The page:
According to current understanding, points 5. shock metamorphism, 6. shatter cones, 8. meteorite fragments, and 9. direct observation are each one by itself accepted as a confirmation of an impact event.
The criteria 1. – 9. applied to
the Chiemgau crater strewn field
1. Morphology – yes
Numerous circularly shaped craters with raised rims
The 11 m-diameter crater no. 004 in the Chiemgau impact strewn field. Note the distinct raised rim.
2. Geophysical anomalies – yes
– Gravity negative anomaly of the Lake Tüttensee crater surrounded by a conspicuous zone of relatively positive anomalies
– A distinct horizon of strongly enhanced soil magnetic susceptibility in the strewn field.
Anomalous soil magnetic susceptibility profile near the Lake Tüttensee crater
3. Geologic evidence – yes, multiple
The Stöttham exotic impact layer (arrow)
4. High-temperature evidence – yes
Sawed surface of a silicate cobble from crater no. 004. Extremely vesicular and fissured rock where, except for quartz, all minerals are more or less transformed to glass giving the dark color to the rock. The widely open fissures may result from shock spallation.
5. Shock metamorphism – yes
“Toasted” quartz with multiple sets of PDFs in quartz; photomicrograph, crossed polarizers, quartzite clast from the Lake Tüttensee crater rim wall. “Toasted” quartz is a common feature in shocked grains and is explained by tiny fluid inclusions. – For comparison to the right: toasted quartz with PDFs from the Popigai impact structure, Russia
Two sets of planar deformation features (PDFs) in quartz; photomicrograph, crossed polarizers, 1.5 mm field width; quartzite clast from the Chiemgau impact 004 crater. The slightly curved PDFs must not irritate: Although there are authors, e.g. Reimold & Koeberl (2000), who claim bent PDFs are of non-impact origin, the example of the Popigai bent PDFs in the above image and many other examples from various impact structures show the verdict of Reimold & Koeberl is not tenable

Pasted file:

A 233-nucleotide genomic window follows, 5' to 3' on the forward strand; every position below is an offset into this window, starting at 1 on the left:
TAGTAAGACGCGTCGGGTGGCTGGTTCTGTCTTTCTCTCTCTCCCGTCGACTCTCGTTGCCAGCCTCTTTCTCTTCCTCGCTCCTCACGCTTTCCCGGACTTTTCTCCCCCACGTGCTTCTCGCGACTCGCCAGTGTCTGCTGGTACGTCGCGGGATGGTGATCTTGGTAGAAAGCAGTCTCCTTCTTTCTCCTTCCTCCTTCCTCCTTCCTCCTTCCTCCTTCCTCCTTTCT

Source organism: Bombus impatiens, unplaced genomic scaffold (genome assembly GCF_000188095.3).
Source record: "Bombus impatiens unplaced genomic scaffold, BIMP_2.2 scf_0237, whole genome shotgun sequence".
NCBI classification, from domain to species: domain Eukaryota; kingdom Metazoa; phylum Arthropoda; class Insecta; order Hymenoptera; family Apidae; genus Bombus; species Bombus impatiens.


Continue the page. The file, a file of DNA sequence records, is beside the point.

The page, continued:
Twin lamellae and multiple sets of PDFs in feldspar. Photomicrograph, crossed polarizers; impact melt rock from the Lake Tüttensee crater.
6. Shatter cones – yes
Two shatter cones in counter position in a fine-grained sandstone from the Lake Tüttensee crater.
7. Special evidence – yes
Nanodiamonds – yes
Rösler W., Hoffmann V., Raeymaekers, B., Schryvers, D. and Popp, J. (2005) Diamonds in carbon spherules –evidence for a cosmic impact? (http://www.lpi.usra.edu/meetings/metsoc2005/pdf/5114.pdf; 7.5.2006).
Accretionary lapilli – yes
Accretionary lapilli (to the right with a fragmental metallic core) from the Chiemgau impact strewn field. Lapilli diameters about 4 – 5 mm. Accretionary lapilli are normally known from volcanism but have been shown to occur also in impact structures where they have been formed in the impact explosion cloud.
Spherules – yes
Carbon spherules from various sites in the Chiemgau impact strewn field. Also see Yang, Z.Q. et al., 2008: TEM and Raman characterization of diamond micro- and nanostructures in carbon spherules from upper soils. – Diamond and Related Materials 17/6: 937-943.
8. Meteorite fragments – probably yes
Exotic material like iron silicides gupeiite and xifengite, carbides like titanium carbide and silicon carbide moissanite strongly point to extraterrestrial origin.
SEM image of moissanite crystals in iron silicide matrix. Sample from the Chiemgau meteorite crater strewn field.
Comparison of analyses of Chiemgau gupeiite and meteoritic suessite
9. Direct observation (historical record) – possibly yes
Peter Paul Rubens: The fall of Phaeton, National Gallery of Art, Washington.
Rappenglück, B. and Rappenglück, M., 2006: Does the myth of Phaethon reflect an impact? – Revising the fall of Phaethon and considering a possible relation to the Chiemgau Impact. – Mediterranean Archaeology and Archaeometry 6/3 (2006), 101-109.